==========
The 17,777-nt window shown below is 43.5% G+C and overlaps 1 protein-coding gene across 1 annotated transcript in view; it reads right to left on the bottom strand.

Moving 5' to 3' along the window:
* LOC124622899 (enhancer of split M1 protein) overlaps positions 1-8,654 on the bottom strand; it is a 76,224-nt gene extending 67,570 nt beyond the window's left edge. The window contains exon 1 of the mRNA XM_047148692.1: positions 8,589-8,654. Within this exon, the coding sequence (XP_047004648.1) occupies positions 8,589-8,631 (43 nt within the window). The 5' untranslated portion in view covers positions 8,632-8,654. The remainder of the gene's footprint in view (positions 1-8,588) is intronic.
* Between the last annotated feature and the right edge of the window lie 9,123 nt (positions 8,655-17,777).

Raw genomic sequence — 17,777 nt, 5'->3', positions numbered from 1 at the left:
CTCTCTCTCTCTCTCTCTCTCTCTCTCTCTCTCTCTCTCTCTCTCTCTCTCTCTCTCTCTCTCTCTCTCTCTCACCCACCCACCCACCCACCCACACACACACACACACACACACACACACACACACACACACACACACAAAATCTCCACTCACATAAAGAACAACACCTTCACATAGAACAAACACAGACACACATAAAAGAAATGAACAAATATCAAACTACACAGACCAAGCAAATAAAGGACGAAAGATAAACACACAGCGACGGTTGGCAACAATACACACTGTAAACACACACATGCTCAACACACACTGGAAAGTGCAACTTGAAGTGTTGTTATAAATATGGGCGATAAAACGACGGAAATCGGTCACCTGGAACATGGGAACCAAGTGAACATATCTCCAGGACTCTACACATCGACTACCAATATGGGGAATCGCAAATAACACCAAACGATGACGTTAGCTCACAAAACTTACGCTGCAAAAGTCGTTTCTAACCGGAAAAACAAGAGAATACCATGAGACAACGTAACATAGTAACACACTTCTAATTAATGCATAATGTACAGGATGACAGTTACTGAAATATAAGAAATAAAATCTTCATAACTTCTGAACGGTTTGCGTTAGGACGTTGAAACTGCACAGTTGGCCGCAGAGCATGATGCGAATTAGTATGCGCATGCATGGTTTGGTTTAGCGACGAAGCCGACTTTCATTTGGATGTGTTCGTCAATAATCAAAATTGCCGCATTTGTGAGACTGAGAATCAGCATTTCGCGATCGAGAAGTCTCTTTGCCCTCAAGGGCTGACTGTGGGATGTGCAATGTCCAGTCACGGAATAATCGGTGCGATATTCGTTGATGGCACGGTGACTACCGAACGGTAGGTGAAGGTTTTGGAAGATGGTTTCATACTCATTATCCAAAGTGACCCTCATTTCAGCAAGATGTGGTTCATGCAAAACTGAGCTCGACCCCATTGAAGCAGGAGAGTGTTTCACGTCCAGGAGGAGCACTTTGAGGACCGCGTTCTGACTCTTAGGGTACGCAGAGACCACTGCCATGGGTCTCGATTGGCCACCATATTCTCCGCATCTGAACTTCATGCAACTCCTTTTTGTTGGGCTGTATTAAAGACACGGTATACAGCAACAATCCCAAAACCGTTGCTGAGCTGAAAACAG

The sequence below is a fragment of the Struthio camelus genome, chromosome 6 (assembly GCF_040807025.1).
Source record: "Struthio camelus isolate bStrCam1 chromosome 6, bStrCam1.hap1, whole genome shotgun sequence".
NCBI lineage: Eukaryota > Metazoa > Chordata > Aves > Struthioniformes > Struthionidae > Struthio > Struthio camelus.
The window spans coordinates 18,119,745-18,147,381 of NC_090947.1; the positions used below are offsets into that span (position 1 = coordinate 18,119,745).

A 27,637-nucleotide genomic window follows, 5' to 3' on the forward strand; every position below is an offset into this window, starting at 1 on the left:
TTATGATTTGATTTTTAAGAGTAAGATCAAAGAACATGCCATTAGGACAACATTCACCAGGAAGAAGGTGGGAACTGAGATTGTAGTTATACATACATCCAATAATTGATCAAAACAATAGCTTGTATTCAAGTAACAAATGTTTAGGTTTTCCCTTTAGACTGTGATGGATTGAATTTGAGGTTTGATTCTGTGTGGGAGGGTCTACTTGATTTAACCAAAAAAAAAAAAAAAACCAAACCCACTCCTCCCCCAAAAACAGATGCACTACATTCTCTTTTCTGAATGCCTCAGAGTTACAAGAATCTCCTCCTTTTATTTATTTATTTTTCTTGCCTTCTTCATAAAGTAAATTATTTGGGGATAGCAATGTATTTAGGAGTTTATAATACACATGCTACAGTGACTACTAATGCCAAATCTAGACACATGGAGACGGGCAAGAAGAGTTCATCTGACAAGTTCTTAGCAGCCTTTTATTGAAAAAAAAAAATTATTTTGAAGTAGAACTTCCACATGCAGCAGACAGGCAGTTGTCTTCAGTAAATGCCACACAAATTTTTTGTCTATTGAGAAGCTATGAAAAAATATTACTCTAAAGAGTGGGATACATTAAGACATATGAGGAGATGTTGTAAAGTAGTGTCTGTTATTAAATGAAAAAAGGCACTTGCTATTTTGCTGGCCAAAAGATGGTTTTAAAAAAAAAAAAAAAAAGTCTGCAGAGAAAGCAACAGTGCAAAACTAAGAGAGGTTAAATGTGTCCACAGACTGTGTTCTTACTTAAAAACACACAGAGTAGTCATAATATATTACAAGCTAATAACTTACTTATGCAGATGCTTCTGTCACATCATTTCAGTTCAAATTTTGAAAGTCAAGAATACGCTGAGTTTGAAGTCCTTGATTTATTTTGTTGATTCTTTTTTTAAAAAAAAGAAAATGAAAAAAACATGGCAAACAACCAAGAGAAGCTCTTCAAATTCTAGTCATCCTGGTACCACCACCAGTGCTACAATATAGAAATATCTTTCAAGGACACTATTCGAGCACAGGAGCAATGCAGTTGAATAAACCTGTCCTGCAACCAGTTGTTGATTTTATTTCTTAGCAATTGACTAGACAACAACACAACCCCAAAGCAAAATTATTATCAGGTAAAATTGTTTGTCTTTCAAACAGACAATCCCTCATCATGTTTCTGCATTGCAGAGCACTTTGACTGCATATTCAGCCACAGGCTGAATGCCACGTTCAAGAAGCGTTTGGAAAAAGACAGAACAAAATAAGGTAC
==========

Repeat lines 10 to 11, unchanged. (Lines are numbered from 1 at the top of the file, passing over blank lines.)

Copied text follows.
The window spans coordinates 18,119,745-18,147,381 of NC_090947.1; the positions used below are offsets into that span (position 1 = coordinate 18,119,745).

A 27,637-nucleotide genomic window follows, 5' to 3' on the forward strand; every position below is an offset into this window, starting at 1 on the left: